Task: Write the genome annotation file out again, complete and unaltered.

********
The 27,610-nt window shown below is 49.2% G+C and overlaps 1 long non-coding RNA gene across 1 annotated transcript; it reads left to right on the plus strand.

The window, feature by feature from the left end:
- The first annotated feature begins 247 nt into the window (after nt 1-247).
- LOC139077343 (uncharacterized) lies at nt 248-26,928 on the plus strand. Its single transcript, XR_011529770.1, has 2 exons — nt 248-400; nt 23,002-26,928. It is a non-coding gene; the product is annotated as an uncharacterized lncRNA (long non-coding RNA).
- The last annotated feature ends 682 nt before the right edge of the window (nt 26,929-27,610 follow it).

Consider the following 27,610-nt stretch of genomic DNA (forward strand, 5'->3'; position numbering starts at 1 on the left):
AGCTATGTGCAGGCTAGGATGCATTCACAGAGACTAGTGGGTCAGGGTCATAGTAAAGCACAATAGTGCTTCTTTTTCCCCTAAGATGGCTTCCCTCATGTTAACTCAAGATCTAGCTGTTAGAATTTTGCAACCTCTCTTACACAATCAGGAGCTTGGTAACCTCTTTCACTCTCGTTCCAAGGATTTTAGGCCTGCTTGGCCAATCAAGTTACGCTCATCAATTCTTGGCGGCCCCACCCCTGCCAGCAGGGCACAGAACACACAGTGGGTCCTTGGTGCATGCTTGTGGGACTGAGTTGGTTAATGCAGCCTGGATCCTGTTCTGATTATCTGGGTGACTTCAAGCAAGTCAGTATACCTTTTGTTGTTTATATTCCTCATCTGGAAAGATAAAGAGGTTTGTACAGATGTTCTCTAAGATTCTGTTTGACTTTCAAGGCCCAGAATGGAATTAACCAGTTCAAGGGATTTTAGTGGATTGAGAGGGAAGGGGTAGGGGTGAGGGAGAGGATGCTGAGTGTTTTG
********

The 27,610-nt window shown below is 49.2% G+C and overlaps 1 long non-coding RNA gene across 1 annotated transcript; it reads left to right on the plus strand.

The window, feature by feature from the left end:
- The first annotated feature begins 247 nt into the window (after nt 1-247).
- LOC139077343 (uncharacterized) lies at nt 248-26,928 on the plus strand. Its single transcript, XR_011529770.1, has 2 exons — nt 248-400; nt 23,002-26,928. It is a non-coding gene; the product is annotated as an uncharacterized lncRNA (long non-coding RNA).
- The last annotated feature ends 682 nt before the right edge of the window (nt 26,929-27,610 follow it).

Consider the following 27,610-nt stretch of genomic DNA (forward strand, 5'->3'; position numbering starts at 1 on the left):
AGCTATGTGCAGGCTAGGATGCATTCACAGAGACTAGTGGGTCAGGGTCATAGTAAAGCACAATAGTGCTTCTTTTTCCCCTAAGATGGCTTCCCTCATGTTAACTCAAGATCTAGCTGTTAGAATTTTGCAACCTCTCTTACACAATCAGGAGCTTGGTAACCTCTTTCACTCTCGTTCCAAGGATTTTAGGCCTGCTTGGCCAATCAAGTTACGCTCATCAATTCTTGGCGGCCCCACCCCTGCCAGCAGGGCACAGAACACACAGTGGGTCCTTGGTGCATGCTTGTGGGACTGAGTTGGTTAATGCAGCCTGGATCCTGTTCTGATTATCTGGGTGACTTCAAGCAAGTCAGTATACCTTTTGTTGTTTATATTCCTCATCTGGAAAGATAAAGAGGTTTGTACAGATGTTCTCTAAGATTCTGTTTGACTTTCAAGGCCCAGAATGGAATTAACCAGTTCAAGGGATTTTAGTGGATTGAGAGGGAAGGGGTAGGGGTGAGGGAGAGGATGCTGAGTGTTTTG